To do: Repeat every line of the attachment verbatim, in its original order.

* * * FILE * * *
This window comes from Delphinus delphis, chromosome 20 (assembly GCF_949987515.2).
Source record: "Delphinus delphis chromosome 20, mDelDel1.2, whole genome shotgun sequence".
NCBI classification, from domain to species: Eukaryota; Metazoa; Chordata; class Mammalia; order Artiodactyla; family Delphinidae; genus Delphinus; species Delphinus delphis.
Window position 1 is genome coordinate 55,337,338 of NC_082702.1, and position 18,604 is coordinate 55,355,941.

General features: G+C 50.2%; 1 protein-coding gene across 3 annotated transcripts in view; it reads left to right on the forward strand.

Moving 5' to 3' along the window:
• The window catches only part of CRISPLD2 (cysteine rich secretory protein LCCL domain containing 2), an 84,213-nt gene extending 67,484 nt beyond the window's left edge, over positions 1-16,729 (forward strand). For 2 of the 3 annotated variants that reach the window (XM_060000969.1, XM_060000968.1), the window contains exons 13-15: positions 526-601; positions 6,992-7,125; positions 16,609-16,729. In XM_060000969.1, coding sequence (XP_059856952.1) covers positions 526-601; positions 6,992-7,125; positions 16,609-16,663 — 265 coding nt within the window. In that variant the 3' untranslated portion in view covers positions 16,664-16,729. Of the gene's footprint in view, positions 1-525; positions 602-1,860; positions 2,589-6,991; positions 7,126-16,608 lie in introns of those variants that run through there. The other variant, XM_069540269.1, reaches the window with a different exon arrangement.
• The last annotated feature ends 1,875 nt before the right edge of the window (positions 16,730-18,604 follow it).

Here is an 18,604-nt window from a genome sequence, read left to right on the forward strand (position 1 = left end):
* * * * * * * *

This window comes from Delphinus delphis, chromosome 20 (assembly GCF_949987515.2).
Source record: "Delphinus delphis chromosome 20, mDelDel1.2, whole genome shotgun sequence".
NCBI classification, from domain to species: Eukaryota; Metazoa; Chordata; class Mammalia; order Artiodactyla; family Delphinidae; genus Delphinus; species Delphinus delphis.
Window position 1 is genome coordinate 55,337,338 of NC_082702.1, and position 18,604 is coordinate 55,355,941.

General features: G+C 50.2%; 1 protein-coding gene across 3 annotated transcripts in view; it reads left to right on the forward strand.

Moving 5' to 3' along the window:
• The window catches only part of CRISPLD2 (cysteine rich secretory protein LCCL domain containing 2), an 84,213-nt gene extending 67,484 nt beyond the window's left edge, over positions 1-16,729 (forward strand). For 2 of the 3 annotated variants that reach the window (XM_060000969.1, XM_060000968.1), the window contains exons 13-15: positions 526-601; positions 6,992-7,125; positions 16,609-16,729. In XM_060000969.1, coding sequence (XP_059856952.1) covers positions 526-601; positions 6,992-7,125; positions 16,609-16,663 — 265 coding nt within the window. In that variant the 3' untranslated portion in view covers positions 16,664-16,729. Of the gene's footprint in view, positions 1-525; positions 602-1,860; positions 2,589-6,991; positions 7,126-16,608 lie in introns of those variants that run through there. The other variant, XM_069540269.1, reaches the window with a different exon arrangement.
• The last annotated feature ends 1,875 nt before the right edge of the window (positions 16,730-18,604 follow it).

Here is an 18,604-nt window from a genome sequence, read left to right on the forward strand (position 1 = left end):